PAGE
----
PQQ and the brain

Studies of PQQ have shown it can optimize the health of the entire central nervous system, reverse cognitive impairment, improve memory, help in stroke recovery, slow the damage caused by neurodegenerative disease  and help protect the brain from toxicity, such as from mercury.

Because of its many protective roles, researchers and clinicians are looking at PQQ’s preventive role in Alzheimer’s and Parkinson’s. One study on aging rats showed supplementation with PQQ resulted in significantly improved memory. Studies on humans showed supplementation of 20 mg a day of PQQ improved cognition in middle-aged and elderly people. The improvements were amplified when they also took 300 mg a day of CoQ10 in addition to the PQQ.

PQQ and the heart

PQQ appears to help protect the heart after a heart attack and from oxidative stress in general, thanks to its ability to support mitochondrial function.

To learn more about PQQ and how it may help you, contact my office.

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2 7 sugar makes you stupid

A recently published UCLA study shows what many have suspected all along: Eating too much sugar makes you stupid. Scientists found that just six weeks of bingeing on sweets and soda will sabotage both learning and memory. Fortunately, consuming omega-3 fatty acids can counteract some of the damage.

The study looked at the effects of fructose — in the form of cane sugar (sucrose), high-fructose corn syrup, and corn syrup — which is found in the American diet in everything from soft drinks to baby food. A whopping 156 pounds of sugar per year is what the U.S. Department of Agriculture estimates an average American consumes, including 82 pounds of fructose, the sugar that was studied. In total, we Americans are consuming 150 more pounds of sugar per year than we did in 1822. Put another way, our sugar consumption has increased by almost a pound of sugar per person per year. Every year. That’s a lot of sugar.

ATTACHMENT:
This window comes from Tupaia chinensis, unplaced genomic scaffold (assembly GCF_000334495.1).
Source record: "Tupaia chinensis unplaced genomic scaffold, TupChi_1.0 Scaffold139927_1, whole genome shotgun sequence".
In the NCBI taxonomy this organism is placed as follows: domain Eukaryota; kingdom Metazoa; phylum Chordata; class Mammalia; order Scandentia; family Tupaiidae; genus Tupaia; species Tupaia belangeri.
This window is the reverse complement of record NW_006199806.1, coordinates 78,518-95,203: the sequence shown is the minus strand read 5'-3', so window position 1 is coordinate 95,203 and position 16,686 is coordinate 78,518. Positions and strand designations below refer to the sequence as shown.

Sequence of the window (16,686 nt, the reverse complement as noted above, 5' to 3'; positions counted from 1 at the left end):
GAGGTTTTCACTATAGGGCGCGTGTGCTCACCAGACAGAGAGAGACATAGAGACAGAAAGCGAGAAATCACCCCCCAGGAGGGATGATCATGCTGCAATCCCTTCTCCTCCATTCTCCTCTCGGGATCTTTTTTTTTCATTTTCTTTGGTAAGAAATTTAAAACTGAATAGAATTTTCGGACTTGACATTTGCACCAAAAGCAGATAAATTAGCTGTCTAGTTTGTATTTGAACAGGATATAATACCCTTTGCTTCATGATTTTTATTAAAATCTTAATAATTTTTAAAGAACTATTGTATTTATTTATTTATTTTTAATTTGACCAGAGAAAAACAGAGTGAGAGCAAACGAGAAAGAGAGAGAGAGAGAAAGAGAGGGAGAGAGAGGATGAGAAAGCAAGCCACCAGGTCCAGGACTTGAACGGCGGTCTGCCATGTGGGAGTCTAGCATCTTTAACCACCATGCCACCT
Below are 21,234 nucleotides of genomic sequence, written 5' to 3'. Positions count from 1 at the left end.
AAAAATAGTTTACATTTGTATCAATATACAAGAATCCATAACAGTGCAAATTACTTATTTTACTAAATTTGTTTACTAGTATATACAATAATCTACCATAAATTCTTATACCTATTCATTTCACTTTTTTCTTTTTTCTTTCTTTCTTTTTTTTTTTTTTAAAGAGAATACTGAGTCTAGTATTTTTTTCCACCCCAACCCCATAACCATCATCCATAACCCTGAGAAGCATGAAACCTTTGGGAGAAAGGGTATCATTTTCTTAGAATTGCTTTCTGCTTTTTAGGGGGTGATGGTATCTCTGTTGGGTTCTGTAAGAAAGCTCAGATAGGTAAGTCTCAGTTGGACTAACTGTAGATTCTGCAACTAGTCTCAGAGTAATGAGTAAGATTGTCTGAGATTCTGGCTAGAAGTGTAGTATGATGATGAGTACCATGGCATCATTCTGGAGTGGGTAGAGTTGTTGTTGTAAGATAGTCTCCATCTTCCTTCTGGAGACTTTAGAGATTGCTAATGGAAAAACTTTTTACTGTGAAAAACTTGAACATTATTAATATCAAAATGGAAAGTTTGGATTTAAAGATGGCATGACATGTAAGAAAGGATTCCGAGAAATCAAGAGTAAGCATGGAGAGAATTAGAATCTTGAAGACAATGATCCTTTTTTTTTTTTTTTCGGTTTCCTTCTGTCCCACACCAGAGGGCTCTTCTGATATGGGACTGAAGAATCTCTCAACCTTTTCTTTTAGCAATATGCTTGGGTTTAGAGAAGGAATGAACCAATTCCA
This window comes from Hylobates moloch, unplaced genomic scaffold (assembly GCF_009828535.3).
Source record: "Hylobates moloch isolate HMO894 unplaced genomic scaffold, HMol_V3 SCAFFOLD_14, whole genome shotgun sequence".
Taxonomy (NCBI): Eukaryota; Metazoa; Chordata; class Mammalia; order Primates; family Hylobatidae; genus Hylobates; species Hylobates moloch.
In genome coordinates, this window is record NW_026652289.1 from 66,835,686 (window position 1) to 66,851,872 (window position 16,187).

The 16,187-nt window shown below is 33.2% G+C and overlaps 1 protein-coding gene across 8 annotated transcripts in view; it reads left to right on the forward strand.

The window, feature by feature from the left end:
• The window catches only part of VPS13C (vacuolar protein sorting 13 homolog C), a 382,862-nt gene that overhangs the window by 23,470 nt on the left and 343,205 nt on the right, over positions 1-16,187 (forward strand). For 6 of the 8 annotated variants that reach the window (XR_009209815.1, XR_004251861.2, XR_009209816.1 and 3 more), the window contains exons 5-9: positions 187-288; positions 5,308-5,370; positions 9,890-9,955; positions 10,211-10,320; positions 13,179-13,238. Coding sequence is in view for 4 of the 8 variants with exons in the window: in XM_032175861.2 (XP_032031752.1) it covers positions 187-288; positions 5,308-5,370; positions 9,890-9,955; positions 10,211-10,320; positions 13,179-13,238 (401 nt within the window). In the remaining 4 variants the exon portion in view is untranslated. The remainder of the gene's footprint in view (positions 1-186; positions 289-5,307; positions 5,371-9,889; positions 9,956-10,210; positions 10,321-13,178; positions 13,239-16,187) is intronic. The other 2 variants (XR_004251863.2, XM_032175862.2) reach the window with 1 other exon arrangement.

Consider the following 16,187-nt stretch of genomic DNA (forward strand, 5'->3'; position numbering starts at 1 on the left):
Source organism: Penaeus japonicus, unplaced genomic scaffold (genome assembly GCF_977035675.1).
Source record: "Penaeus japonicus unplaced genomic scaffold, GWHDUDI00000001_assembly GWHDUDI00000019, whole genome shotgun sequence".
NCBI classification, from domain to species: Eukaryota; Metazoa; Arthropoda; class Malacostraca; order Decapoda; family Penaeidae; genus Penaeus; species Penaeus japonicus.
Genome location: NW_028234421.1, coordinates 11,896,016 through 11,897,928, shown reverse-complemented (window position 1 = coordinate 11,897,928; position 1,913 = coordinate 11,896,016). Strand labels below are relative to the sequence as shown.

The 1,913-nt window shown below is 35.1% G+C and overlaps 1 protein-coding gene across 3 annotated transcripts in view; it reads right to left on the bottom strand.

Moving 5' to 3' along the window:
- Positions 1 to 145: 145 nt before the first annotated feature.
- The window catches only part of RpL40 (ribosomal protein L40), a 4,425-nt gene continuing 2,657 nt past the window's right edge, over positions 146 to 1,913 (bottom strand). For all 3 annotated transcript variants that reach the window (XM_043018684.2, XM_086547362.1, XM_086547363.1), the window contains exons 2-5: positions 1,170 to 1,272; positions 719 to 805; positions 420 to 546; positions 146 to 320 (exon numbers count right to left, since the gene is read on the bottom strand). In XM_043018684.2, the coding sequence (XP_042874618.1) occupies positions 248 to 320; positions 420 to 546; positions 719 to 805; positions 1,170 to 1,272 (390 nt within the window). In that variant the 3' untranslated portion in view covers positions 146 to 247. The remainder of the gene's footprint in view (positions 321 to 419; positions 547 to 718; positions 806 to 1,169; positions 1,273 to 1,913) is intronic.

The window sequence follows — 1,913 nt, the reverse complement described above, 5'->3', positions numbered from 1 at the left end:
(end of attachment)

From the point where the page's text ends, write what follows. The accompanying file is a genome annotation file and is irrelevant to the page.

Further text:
Sugar lowers the brain chemical needed for memory

While sugar’s role in obesity, diabetes, fatty liver, and even Alzheimer’s Disease has been established, this is the first study to show how sweeteners directly affect the brain.

Sugar reduces the production of brain-derived neurotrophic factor (BDNF), a brain chemical necessary for the formation of memories and for learning and recall. As expected, those with diabetes or pre-diabetes (insulin resistance) show lowered levels of BDNF. Additional research links low BDNF levels to depression and dementia.

DHA can help protect the brain from sugar damage

In the UCLA study, two groups of rats were given a fructose solution for six weeks in addition to their regular feed. One group of rats also received omega-3 fatty acids in the form of flax seed oil and DHA, an omega-3 compound that protects the brain from damage and facilitates memory and learning.

The rats were trained to learn a maze in five days. After six weeks of being given the sugar solution, they were then put back into the maze to test their memory. The rats that received the omega-3 oil and DHA were able to negotiate the maze much faster. The brains of the DHA-deprived rats showed a decline in synaptic function, poor communication between neurons, and worsened memory. These rats also developed a resistance to insulin, a hormone necessary not only for blood sugar regulation but also for brain function. Insulin controls synaptic function, and so imbalances in insulin may disrupt neurons and cause memory loss.

The study clearly suggests that fructose impairs memory and learning. It also suggests that a daily intake of DHA, such as through salmon, walnuts, flax seed, or a supplement, can help protect the brain from the harmful effects of sugar.

DHA cannot stand up to 156 pounds of sugar

Of course, simply adding more DHA to your diet isn’t going to counteract the damage of eating 156 pounds of sugar a year. The best way to stay smart is to cut out the sweeteners and moderate your carbohydrate intake to a level that doesn’t disrupt blood sugar balance. A bonus side effect of this lifestyle change is a way out of your daily energy highs and lows, and who knows, maybe even a dropped pound or two.

For help getting started on a brain-healthy diet, contact my office.